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October 22, 2003

Singing the Unspoken: A Tale of Forbidden Love


The Red Sox aren't the only Boston team that can fill a house in New York. Just like ticketholders going into Yankee Stadium last week, those entering Carnegie Hall on Monday night for the Boston Symphony Orchestra's concert performance of Debussy's "Pelléas et Mélisande" had to walk through a crowd of hopefuls milling outside, all bartering for a spare ticket to this sold-out event.

With the exquisite mezzo-soprano Lorraine Hunt Lieberson singing Mélisande, and the renowned Dutch conductor Bernard Haitink at the podium, this concert, the first of three from the Boston Symphony (the series ends tonight), promised to be one of the most rewarding of the New York season. And the promise was completely fulfilled.

The Boston Symphony has always played inspiringly for Mr. Haitink, its principal guest conductor since 1995, and this Debussy opera brought out the best in their working relationship. If "Pelléas et Mélisande," which Debussy completed in 1902, was a breakthrough modern French work, it also looks back to Wagner. The radically static pace of "Parsifal" emboldened Debussy to compose music that was even more timeless and still. Yet reacting against Wagner, against everything opera had been, Debussy composed dramatic music that was intentionally undramatic and subliminal.

While Mr. Haitink drew radiant Impressionistic colorings from the orchestra, steeped by long tradition in the refined French sound, he also plumbed the score for its weighty, Wagnerian resonances. The performance had an eerily calm tension, a quality essential to this story of buried yearnings and guarded secrets in a vaguely medieval setting, with a libretto adapted from the play by the Belgian symbolist author Maurice Maeterlinck.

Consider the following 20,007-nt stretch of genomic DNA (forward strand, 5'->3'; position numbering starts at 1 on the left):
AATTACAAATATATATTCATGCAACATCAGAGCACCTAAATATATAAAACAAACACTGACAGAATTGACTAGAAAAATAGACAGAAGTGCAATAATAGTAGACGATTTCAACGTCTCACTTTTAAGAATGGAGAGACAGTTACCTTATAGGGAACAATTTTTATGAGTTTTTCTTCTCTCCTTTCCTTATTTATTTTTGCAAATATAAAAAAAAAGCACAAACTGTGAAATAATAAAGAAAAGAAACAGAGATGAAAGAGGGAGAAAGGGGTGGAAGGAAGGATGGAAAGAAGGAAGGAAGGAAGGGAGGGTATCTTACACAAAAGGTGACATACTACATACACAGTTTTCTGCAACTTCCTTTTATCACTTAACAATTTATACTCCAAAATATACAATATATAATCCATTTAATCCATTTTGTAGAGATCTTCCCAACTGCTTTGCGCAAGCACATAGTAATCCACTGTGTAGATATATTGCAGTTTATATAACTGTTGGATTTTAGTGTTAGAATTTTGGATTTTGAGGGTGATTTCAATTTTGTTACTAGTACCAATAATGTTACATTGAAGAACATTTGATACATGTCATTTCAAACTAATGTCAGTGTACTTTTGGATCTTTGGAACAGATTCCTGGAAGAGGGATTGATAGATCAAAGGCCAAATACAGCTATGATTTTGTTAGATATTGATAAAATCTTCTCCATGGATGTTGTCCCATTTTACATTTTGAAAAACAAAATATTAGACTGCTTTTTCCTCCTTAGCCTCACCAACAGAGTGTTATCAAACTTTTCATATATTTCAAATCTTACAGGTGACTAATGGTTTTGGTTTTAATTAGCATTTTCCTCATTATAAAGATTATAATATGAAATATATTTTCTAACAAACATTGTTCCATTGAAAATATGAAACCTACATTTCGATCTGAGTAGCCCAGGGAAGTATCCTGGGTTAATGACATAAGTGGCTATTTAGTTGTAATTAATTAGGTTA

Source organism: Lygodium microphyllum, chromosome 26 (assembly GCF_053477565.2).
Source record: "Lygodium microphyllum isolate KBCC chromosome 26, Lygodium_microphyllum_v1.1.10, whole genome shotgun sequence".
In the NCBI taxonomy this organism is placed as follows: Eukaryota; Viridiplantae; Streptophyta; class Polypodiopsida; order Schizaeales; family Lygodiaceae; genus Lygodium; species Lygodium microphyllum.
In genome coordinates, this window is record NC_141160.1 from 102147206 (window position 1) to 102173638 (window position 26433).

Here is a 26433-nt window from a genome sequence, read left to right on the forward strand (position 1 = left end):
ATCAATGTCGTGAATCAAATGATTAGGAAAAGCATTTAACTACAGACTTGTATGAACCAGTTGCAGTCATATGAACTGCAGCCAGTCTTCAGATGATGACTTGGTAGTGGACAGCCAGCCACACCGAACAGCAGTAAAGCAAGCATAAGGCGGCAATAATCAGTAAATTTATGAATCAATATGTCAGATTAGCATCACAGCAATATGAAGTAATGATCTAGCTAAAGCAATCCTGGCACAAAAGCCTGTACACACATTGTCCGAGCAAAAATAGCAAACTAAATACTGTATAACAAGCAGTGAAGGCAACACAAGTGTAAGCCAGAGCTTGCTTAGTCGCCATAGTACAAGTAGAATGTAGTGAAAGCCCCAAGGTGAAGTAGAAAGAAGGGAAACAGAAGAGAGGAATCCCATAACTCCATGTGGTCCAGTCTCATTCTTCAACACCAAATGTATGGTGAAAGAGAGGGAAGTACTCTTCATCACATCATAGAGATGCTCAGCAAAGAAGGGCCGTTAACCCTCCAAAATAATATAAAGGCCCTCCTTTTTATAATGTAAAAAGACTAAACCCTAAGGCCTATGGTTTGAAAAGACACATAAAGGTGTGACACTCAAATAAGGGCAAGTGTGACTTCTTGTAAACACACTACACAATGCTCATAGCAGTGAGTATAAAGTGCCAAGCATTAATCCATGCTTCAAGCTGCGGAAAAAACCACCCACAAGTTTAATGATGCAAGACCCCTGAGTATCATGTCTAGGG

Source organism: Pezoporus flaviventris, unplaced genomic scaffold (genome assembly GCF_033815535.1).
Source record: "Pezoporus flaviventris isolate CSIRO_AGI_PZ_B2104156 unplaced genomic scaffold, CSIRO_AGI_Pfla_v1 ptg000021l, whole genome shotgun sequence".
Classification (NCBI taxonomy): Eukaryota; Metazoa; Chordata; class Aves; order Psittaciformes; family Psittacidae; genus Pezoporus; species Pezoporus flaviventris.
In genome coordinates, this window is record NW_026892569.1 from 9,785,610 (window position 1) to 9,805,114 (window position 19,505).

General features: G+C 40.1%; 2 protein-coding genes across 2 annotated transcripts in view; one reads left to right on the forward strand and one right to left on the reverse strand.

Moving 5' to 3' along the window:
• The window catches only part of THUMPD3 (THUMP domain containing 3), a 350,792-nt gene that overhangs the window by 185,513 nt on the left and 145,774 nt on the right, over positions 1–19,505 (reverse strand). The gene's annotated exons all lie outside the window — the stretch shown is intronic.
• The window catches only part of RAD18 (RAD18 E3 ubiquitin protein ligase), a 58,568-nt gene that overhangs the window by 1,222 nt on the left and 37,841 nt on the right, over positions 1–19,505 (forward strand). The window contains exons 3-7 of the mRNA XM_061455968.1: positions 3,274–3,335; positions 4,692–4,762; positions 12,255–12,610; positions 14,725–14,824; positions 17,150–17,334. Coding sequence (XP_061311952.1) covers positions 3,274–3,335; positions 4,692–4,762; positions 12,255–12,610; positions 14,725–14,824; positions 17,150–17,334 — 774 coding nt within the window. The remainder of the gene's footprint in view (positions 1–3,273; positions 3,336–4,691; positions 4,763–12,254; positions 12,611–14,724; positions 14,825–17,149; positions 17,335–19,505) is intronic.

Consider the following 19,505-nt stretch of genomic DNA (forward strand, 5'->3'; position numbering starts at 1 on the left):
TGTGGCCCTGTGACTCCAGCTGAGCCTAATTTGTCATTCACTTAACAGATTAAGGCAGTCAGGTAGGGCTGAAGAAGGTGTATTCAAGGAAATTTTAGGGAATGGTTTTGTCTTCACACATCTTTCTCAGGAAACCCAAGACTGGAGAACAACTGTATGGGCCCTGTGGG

The wistful beauty and wondrous nuances of Ms. Hunt Lieberson's singing were ideal for the mysterious Mélisande, whom the widower prince, Golaud, discovers lost in the forest outside his castle, weeping, fearful and utterly evasive. What she is running from we never learn. Taking refuge in the older Golaud's love, she joylessly marries him, only to find her emotional barricade threatened by Golaud's handsome young half-brother, Pelléas.

Every phrase Mélisande sings must shimmer with ambiguity, and Ms. Hunt Lieberson hauntingly conveyed this quality. When she forlornly told the suspicious Golaud that she thought that the sullen Pelléas did not like her, you understood the uneasy truth lurking beneath her self-deception.

The role of Pelléas falls awkwardly on the divide between the tenor and baritone ranges. This performance offered the appealing British baritone Simon Keenlyside as Pelléas, and in certain high-lying passages his voice seemed hard-pressed. But his warm and plaintive sound affectingly suited the role. In the scene in which Pelléas smothers his face in Mélisande's long tresses, which she lets fall from the window of her tower bedroom, Mr. Keenlyside's quivering intensity, Ms. Hunt Lieberson's veiled longing and the suppressed stirrings of the orchestra under Mr. Haitink made this music seem more dangerous than ever.

Though the baritone Gerald Finley's voice was rather light for the brooding Golaud, he compensated with dark and volatile singing. The bass John Tomlinson brought earthy, Wagnerian power to his portrayal of the aging king, Arkel. Also fine were the dusky-toned contralto Nathalie Stutzmann as Geneviève, the mother of Pelléas and Golaud; the sweet-voiced boy soprano James Danner as Yniold, Golaud's timorous son by his first wife; and the bass-baritone Alfred Walker in two minor roles.

Watching the ovation like a proud papa from a first-tier box was the pianist Emanuel Ax. The concert was part of Carnegie Hall's "Perspectives: Emanuel Ax" series, which continues tonight with the Boston Symphony and Mr. Ax in a program of Wagner, Franck and Debussy.

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